A Tesco spokesman said the multiple had always planned to take OTM beef.
A spokesman for Somerfield said: “We believe that meat from animals over 30 months is safe for human consumption and we are currently considering how we may use such material once it becomes available.”
Waitrose confirmed speculation it would not be interested. “The improvements in the consistent eating quality of our beef have meant that customer confidence has improved and our beef sales are better than pre-BSE levels,” said a spokeswoman for the chain. “This has helped Waitrose significantly grow its market share for beef and we are now punching far above our weight. Following this long-term success, we do not plan to change our current policy.”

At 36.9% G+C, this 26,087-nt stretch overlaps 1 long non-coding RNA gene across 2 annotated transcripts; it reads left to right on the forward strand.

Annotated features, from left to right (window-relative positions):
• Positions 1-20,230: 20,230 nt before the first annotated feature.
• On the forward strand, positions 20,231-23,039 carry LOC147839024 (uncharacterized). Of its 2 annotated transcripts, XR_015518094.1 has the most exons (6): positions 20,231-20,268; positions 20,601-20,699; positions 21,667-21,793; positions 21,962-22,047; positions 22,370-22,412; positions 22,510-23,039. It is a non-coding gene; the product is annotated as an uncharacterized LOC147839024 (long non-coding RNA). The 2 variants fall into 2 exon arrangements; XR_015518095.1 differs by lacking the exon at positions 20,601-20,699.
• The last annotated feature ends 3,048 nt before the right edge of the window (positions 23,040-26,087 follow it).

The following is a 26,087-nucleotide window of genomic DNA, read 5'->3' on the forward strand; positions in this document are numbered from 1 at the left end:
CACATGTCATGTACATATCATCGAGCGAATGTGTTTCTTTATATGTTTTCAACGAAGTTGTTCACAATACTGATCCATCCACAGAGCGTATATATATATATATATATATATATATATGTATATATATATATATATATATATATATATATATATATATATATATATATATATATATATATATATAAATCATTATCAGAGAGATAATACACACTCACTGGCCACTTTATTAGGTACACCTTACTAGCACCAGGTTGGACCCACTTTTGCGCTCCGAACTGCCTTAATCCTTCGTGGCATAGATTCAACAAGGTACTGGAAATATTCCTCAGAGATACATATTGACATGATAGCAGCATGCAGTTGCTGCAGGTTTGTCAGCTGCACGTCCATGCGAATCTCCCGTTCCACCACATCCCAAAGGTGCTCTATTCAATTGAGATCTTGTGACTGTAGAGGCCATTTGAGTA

The Food Standards Agency is developing a communications strategy, while the UK’s assurance schemes are working to incorporate cow beef.
The industry takes the view that OTM beef should only be differentiated in terms of fitness for purpose. Farmers are set to go ahead and finish cattle despite demand uncertainty.
British Meat Processors Association director Peter Scott said that the industry had been frustrated over the long wait but “the careful precautions and building of consumer confidence have paid off”.